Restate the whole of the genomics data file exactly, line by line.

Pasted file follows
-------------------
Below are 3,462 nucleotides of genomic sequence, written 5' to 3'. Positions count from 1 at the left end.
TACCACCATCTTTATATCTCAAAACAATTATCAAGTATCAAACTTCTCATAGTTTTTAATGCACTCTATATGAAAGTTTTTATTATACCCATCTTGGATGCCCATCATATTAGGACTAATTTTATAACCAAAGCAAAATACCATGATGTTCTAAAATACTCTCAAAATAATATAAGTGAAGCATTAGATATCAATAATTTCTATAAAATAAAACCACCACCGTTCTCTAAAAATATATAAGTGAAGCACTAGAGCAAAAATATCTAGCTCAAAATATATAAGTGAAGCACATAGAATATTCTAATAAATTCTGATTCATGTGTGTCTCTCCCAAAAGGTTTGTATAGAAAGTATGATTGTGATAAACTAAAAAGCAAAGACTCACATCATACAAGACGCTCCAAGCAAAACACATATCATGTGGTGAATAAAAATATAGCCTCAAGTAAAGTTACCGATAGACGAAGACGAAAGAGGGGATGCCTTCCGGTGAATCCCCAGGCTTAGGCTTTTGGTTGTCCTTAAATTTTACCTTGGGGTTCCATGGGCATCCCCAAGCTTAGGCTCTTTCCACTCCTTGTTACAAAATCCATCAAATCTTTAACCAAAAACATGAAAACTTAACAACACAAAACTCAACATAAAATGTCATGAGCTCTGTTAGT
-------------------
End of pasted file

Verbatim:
Below are 3,462 nucleotides of genomic sequence, written 5' to 3'. Positions count from 1 at the left end.
TACCACCATCTTTATATCTCAAAACAATTATCAAGTATCAAACTTCTCATAGTTTTTAATGCACTCTATATGAAAGTTTTTATTATACCCATCTTGGATGCCCATCATATTAGGACTAATTTTATAACCAAAGCAAAATACCATGATGTTCTAAAATACTCTCAAAATAATATAAGTGAAGCATTAGATATCAATAATTTCTATAAAATAAAACCACCACCGTTCTCTAAAAATATATAAGTGAAGCACTAGAGCAAAAATATCTAGCTCAAAATATATAAGTGAAGCACATAGAATATTCTAATAAATTCTGATTCATGTGTGTCTCTCCCAAAAGGTTTGTATAGAAAGTATGATTGTGATAAACTAAAAAGCAAAGACTCACATCATACAAGACGCTCCAAGCAAAACACATATCATGTGGTGAATAAAAATATAGCCTCAAGTAAAGTTACCGATAGACGAAGACGAAAGAGGGGATGCCTTCCGGTGAATCCCCAGGCTTAGGCTTTTGGTTGTCCTTAAATTTTACCTTGGGGTTCCATGGGCATCCCCAAGCTTAGGCTCTTTCCACTCCTTGTTACAAAATCCATCAAATCTTTAACCAAAAACATGAAAACTTAACAACACAAAACTCAACATAAAATGTCATGAGCTCTGTTAGT